I love many of the great courses, and I was excited about this one, but I fear the structure led to rather shallow biographies of figures who deserve lengthier treatment. Additionally, there was very little to connect these figures besides the fact that they're all women. If you know absolutely nothing about these figures, it's not a bad intro, and maybe you'll be inspired to follow these introductions down the rabbit hole. But if you know something about many of these figures, maybe this entry is less than worthwhile. For example, many of the figures are from the Western Christian tradition. I did a PhD in medieval history and studied the history of the Church extensively, and I found myself not really learning anything.

1 person found this helpful

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Terrific narration.

I was quite impressed with Ms. Salisbury’s strong voice. I have never heard of many of these ladies but each achieved recognition in their contribution to history.

1 person found this helpful

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Annoying slanted and political left wing

Got halfway through and gave up in disgust. Every single story is slanted to show how horrible men are and how they wrote history to make women look bad, stupid and crazy. Granted, alot of history is actually like that but in the three hours that I listened to this book trash the Bible and other well known and reliable historical sources there wasn't one positive thing said about a man or a decision he made EXCEPT a few weak willed Roman Emperors. Yeah, we weren't given a choice about a lot that happened in history, but neither was anyone else!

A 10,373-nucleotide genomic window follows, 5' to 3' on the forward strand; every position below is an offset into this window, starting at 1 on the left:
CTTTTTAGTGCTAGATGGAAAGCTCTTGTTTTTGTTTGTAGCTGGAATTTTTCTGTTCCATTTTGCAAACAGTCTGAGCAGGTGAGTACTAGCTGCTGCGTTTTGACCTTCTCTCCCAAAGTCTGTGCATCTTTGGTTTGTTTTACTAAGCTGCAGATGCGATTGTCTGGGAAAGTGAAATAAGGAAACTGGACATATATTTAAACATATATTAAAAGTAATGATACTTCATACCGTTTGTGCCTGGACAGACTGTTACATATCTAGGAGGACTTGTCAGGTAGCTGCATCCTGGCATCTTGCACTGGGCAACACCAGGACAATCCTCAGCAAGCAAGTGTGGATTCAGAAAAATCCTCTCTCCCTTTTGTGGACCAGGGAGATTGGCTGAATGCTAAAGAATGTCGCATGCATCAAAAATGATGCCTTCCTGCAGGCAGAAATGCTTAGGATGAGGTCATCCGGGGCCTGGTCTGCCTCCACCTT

1 person found this helpful

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I really liked it.

the book passed the time while I sew. it covered a lot of women i had not heard of before and gave a more detailed perspective on those i was familiar with. Very enjoyable.

1 person found this helpful

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Too reliant on dubious sources and fails to address the status of her source material

Professor Salisbury shows a less than critical acceptance of unreliable sources for Western “Great Women” or a lack of awareness in the status of the literature of those early western sources. This lack of methodological concern for “Great Women” of the the West should cause listeners to be concerned for her portrayal of non-European “Great Women.”

1 person found this helpful

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  • GR BUTLER
  • 04-26-20

Fascinating and well delivered

A broad and comprehensive examination of the lives of women from various corners of the globe - some of which you’ll know, others that are likely to be unfamiliar to you. Scholars, administrators, mystics, queens and warriors. You won’t like them all - but each lecture taught me something new and deepened my understanding of history and just how many women are written out of it.

1 person found this helpful

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  • smetters
  • 08-18-19

Some very interesting women

Good variety. well written and engaging. As a history teacher I will be talking about these ladies now with more colour.

2 people found this helpful

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  • Anonymous User
  • 10-23-19

Interesting .. accurate?

Engaging material. My interest was piqued early with reference to Josephus and Jesus. Also the claim about the first novelist, Lady Murasaki. Definitions of a novel could be the hitch here, but written stories have been around for centuries, the earliest being Gilgamesh. Still, there's history here from a different angle & people I never knew. More focus on men than I expected.